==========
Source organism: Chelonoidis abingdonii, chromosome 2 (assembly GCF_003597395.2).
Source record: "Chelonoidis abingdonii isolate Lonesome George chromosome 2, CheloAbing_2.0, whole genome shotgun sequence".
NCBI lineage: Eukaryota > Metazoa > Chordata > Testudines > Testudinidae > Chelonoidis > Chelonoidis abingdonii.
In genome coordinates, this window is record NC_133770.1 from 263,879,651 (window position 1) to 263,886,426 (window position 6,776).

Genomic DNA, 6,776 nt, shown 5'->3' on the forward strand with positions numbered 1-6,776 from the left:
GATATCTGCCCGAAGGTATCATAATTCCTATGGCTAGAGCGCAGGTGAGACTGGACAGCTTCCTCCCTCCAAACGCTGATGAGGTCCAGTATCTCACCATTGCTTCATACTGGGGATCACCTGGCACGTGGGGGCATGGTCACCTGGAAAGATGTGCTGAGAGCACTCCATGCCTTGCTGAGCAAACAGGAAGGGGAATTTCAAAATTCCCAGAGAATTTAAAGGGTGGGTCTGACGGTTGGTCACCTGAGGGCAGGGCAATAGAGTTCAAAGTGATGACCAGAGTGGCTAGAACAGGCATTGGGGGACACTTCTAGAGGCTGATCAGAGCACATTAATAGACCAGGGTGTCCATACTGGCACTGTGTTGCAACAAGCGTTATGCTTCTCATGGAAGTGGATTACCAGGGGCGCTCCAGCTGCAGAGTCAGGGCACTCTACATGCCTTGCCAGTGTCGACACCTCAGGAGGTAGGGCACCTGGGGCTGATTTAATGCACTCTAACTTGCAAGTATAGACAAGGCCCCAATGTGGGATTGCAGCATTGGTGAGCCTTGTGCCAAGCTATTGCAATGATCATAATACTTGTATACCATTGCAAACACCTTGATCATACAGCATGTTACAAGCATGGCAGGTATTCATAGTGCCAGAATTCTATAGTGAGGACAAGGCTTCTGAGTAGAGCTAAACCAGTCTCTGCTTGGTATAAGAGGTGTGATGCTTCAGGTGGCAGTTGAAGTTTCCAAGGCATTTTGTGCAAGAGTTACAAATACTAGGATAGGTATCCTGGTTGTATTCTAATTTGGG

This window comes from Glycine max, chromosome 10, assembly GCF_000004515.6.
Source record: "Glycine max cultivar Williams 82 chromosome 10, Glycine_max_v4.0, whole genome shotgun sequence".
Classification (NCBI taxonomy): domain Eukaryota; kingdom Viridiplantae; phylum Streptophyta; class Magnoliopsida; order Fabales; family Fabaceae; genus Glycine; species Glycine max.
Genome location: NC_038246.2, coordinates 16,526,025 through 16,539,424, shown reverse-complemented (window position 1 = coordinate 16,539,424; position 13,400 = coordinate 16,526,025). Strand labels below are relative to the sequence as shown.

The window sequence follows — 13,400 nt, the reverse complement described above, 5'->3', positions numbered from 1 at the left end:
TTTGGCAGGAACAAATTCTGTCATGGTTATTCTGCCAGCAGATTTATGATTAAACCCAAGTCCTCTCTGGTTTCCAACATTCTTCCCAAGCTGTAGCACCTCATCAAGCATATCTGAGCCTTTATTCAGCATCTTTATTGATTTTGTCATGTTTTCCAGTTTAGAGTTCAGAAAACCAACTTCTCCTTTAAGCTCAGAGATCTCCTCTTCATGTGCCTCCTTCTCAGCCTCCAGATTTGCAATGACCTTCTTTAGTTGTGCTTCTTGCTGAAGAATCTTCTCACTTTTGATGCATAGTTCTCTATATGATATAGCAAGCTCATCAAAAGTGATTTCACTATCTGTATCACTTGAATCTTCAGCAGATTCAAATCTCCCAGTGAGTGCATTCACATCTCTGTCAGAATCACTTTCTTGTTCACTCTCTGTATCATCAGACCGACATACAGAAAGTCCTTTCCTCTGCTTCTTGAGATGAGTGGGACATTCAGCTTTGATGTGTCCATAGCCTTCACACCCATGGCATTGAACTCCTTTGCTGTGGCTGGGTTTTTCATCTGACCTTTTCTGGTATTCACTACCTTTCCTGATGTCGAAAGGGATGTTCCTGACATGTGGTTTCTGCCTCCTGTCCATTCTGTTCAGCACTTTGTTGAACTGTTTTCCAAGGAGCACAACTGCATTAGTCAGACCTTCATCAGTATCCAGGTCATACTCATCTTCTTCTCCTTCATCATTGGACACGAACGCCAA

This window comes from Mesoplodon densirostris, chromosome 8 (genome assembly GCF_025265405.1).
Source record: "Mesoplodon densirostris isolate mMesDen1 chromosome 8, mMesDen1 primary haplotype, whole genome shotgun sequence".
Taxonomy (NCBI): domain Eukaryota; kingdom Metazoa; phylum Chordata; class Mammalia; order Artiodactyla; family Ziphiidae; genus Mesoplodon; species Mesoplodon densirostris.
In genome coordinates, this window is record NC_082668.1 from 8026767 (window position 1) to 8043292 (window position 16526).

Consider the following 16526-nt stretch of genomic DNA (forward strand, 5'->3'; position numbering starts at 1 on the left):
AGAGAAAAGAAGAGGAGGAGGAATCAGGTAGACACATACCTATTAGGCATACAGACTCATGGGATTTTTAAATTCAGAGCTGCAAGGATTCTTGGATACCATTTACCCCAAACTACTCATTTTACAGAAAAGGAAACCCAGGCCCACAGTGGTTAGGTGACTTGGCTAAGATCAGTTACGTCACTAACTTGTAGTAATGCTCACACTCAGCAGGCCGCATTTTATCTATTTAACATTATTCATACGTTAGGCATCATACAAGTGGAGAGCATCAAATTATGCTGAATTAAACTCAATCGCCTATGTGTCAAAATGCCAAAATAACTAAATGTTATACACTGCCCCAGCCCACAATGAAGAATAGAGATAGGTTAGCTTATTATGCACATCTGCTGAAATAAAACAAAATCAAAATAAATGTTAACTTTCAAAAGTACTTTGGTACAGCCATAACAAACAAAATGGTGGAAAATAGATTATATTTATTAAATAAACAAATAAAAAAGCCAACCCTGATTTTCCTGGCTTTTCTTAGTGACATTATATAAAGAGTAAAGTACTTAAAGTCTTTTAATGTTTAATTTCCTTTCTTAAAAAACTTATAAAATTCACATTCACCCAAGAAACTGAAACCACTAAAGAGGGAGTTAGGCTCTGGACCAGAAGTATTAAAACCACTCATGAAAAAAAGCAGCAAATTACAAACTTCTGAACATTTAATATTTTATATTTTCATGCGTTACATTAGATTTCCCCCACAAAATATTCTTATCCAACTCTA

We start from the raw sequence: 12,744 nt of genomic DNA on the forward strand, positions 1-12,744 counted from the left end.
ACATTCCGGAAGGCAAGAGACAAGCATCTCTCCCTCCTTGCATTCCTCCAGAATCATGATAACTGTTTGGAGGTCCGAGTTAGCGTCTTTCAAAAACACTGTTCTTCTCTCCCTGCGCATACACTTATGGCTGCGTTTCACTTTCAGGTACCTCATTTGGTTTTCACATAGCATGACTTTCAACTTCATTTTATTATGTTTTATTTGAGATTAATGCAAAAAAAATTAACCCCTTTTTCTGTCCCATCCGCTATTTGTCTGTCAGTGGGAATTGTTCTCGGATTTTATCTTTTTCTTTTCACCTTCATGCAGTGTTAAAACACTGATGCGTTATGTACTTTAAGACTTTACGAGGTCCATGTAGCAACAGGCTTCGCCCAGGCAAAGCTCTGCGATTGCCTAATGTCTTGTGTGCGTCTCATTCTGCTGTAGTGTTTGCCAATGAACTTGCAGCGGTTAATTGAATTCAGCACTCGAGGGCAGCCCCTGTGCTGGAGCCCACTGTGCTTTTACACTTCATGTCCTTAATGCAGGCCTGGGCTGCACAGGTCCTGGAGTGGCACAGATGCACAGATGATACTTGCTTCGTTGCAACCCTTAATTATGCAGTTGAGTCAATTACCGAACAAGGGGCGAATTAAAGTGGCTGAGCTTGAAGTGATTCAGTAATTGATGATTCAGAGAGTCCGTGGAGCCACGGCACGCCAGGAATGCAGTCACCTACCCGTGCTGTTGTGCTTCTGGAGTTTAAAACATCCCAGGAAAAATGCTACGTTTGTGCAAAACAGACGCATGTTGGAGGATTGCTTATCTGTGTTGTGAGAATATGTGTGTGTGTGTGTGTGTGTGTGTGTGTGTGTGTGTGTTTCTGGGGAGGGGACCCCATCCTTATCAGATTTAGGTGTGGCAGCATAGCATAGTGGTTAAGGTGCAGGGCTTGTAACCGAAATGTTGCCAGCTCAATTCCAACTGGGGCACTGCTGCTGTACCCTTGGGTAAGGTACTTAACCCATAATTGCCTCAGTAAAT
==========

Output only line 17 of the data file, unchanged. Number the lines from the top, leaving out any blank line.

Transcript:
Consider the following 16526-nt stretch of genomic DNA (forward strand, 5'->3'; position numbering starts at 1 on the left):